Third race of the year was the Sawtooth Relay in Stanley, Idaho.  This race goes down as the race I had the most fun with for the year.  There really was no pressure to achieve a goal time, only a goal experience.  The race takes place in the stunningly beautiful Sawtooth mountains in central Idaho.  Our race started at 1am at a small school in who-knows-where.  On my team was my wife, Amber, my sister and her husband, and our great friends the Dickinsons.  I was assigned two legs of about 5 miles each.  I kept my pace at a nearly exact 8 minutes on each leg.  The course varied between 6500 and 8500 ft elevation.  However, I fortunately didn't feel any ill effects of the elevation since I live in Ohio (elevation 950ft). The temperature was pretty darn cold.  It varied little between 36 and 38 degrees Fahrenheit... in June.  We encountered wind, rain, fog, sleet, snow, thunder, lightning, hail, and a wee bit of sunshine.  But, we had the best time.  Everyone ran well.  I particularly liked running in the dense fog only being able to see ten feet in front of me and hearing the Salmon river on my right.  At the finish line we had brats and huckleberry soda pop.  A great great experience in a gorgeous location.  Running lesson learned:  running with close friends and family can make crazy circumstances an exciting adventure.

Fourth race of the year was the Mudathlon in Hamilton, Ohio.  For my 5k race of the year, I decided to take part in one of those popular muddy obstacle course races.  This meant that I won't achieve any sort of time goal.  My goal was to finish uninjured.  I was in mid-marathon training at this point and was admittedly nervous about breaking an ankle or something.  I ran it with a friend from anesthesia school, Ami, and her husband Jim.  They're practically pros at running obstacle course races, so I simply followed their lead.  There was a lot of climbing up things, climbing down things, climbing across things, and mud mud mud.  It took a couple of days for me to get de-mudded.  Not a race I would do competitively, but for indulging the little kid in me.  It was fun to horse around and I can see why people are addicted to these kind of races.  Running lesson learned: sometimes doing a non-traditional race can be healthy in breaking up the seriousness of marathon training.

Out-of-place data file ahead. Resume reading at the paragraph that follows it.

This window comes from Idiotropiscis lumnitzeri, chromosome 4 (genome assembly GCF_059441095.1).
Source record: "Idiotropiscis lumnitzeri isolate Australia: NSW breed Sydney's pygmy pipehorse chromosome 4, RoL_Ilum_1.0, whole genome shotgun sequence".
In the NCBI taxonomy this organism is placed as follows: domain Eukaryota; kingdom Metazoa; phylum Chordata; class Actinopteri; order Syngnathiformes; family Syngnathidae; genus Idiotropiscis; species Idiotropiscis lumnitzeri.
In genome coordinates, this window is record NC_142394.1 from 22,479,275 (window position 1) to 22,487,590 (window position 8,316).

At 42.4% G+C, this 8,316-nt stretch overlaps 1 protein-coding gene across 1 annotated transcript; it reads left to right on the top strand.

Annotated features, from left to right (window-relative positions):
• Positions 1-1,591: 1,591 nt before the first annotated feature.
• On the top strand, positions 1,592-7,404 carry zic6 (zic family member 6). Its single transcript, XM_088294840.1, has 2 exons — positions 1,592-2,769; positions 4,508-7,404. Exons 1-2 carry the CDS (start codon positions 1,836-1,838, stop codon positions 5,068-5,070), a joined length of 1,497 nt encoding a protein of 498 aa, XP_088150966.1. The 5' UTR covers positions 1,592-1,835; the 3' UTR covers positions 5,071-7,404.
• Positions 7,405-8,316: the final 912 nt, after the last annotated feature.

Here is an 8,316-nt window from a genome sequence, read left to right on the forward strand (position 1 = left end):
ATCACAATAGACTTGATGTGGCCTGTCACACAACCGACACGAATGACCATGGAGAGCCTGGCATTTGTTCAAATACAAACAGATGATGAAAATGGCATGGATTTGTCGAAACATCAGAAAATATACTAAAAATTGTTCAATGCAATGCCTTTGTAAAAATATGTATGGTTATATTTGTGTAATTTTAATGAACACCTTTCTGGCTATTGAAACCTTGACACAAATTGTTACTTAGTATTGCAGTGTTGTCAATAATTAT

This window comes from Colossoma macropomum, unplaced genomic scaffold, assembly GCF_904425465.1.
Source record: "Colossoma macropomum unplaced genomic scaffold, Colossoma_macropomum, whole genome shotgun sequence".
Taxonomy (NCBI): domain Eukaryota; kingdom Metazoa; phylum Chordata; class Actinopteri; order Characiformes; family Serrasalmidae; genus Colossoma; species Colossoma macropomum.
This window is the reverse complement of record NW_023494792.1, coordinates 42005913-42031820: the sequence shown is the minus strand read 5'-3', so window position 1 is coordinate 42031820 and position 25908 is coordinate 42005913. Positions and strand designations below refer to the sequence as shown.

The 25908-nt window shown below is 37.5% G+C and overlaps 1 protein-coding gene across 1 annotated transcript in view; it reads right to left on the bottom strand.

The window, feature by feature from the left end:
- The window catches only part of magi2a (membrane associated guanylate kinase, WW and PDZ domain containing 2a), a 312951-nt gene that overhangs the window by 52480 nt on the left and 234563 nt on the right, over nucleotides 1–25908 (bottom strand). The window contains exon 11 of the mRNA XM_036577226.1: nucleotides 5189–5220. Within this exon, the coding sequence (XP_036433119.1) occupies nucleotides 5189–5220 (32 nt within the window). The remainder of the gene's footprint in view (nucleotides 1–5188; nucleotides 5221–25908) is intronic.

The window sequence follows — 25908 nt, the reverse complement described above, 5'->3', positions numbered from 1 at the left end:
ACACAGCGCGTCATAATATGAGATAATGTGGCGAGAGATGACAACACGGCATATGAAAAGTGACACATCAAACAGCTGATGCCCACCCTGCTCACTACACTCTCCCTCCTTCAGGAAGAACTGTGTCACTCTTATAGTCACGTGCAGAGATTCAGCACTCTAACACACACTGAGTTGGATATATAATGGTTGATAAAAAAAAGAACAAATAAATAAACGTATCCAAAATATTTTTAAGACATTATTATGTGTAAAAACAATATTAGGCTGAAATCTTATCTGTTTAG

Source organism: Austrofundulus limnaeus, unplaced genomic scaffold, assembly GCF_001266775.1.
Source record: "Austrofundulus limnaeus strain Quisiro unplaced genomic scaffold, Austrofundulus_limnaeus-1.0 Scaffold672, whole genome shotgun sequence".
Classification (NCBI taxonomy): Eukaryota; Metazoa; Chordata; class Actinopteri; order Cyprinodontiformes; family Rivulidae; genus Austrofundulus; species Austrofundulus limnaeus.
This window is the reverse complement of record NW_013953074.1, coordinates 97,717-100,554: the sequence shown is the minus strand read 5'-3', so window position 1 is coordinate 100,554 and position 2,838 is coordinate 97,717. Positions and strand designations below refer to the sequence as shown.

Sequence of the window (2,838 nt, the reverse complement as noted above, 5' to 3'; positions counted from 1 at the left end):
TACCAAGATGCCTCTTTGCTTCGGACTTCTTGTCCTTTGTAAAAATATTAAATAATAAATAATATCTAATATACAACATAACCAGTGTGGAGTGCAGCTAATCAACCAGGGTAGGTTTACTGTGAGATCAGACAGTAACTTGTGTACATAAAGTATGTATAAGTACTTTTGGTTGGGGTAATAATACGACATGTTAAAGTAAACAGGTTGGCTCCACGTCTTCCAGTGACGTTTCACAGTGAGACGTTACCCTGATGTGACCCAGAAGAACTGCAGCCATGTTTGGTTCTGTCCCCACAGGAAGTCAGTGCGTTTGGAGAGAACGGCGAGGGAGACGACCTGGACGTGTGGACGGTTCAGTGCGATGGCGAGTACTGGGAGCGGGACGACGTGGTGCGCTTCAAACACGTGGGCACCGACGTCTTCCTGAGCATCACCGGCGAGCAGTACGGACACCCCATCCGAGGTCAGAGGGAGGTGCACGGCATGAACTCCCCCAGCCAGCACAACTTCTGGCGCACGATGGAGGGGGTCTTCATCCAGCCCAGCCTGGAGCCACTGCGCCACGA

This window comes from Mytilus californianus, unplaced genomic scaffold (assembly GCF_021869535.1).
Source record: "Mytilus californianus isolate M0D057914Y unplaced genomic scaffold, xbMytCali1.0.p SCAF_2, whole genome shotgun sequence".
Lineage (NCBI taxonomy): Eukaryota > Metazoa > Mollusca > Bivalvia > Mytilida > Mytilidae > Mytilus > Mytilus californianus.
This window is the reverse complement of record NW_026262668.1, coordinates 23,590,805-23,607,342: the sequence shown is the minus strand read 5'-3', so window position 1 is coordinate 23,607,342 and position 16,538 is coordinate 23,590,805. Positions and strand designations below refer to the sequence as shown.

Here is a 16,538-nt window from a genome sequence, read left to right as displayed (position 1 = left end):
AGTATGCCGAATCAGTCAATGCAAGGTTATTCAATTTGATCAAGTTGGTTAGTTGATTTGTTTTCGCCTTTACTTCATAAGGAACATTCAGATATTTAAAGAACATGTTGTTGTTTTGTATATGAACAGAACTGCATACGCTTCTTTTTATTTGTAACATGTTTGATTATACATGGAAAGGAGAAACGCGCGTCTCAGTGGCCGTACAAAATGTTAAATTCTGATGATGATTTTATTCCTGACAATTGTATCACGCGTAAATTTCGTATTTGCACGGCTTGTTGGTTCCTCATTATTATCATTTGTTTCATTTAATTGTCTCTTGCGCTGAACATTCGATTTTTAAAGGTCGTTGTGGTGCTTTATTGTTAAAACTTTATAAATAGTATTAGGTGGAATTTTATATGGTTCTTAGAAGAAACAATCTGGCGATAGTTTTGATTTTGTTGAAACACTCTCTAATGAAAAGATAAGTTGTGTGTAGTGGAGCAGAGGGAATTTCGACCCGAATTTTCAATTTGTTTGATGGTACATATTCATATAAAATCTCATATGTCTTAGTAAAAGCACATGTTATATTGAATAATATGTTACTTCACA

Fifth race of the year was the Air Force Marathon in Dayton, Ohio.  The year before I had a successful half marathon with this event and I decided I wanted to do the full this year.  I got good sleep the night before the race, tapered properly, and stuck to my diet.  When I arrived on Saturday morning I was so happy that the temperature was 50 degrees. All summer, I trained for this race in the hot humid weather of southwest Ohio.  The cooler weather was a relief.  Right before the race gun sounded, a B2 bomber flew low over the crowd.  A stealth bomber, all you could hear was the wind going over the wings. What an honor to run with military veterans and active duty service men and women.  My time goal was 3 hours 45 minutes.  I felt this was reasonable since I was doing my 20+ mile training runs at a pace of 8:40 to 8:20 minute miles.  The first 2-ish miles was uphill, but with all the pre-race adrenaline going, you would never notice.   The next 18 miles were either mildly downhill or flat.  At the celebrated "Mile 10" I saw my family cheer me on.  That gave me an added boost.  I loosely stuck with the 3:45 pace group so that I didn't start out too fast.  All went as planned until about mile 16 or 17.  This is where I started to "bonk".  It felt as if someone had hit me in the back of the legs with a baseball bat.  I stopped to stretch out the cramps and let out a small yell.  One of the runners asked if I needed a medic.  I laughed and fibbed that's what I do when I stretch.  A medic wasn't necessary, but looking back proper hydration strategy was needed.  Because the race wasn't as hot as when I was training, I made the very poor decision to start hydrating at about the 10k mark.  Bad, bad, bad.  When I noticed I wasn't sweating anymore, I knew I was in trouble.  I wasn't tired.  I wasn't exhausted.  Yet the muscles in my legs turned to immovable stone.  How discouraging it all suddenly became.  I wasn't going to make my time.  I thought I was going to lose my mind.  All I could do was try to save face.  In the end I finished in 4 hours and 5 minutes.  I was disappointed, especially while running one of my favorite events.  On a positive note, I learned much about marathon running.  Marathons aren't races you simply run and hope you do well.  They require proper training, planning, and strategy.  I think I trained right, planned right, but strategy was wrong.  Next year, I'll have my revenge...  Running lesson learned: HYDRATE!  Even when you don't thing you need it, because you do.  Hydrate early and listen to signals from you body.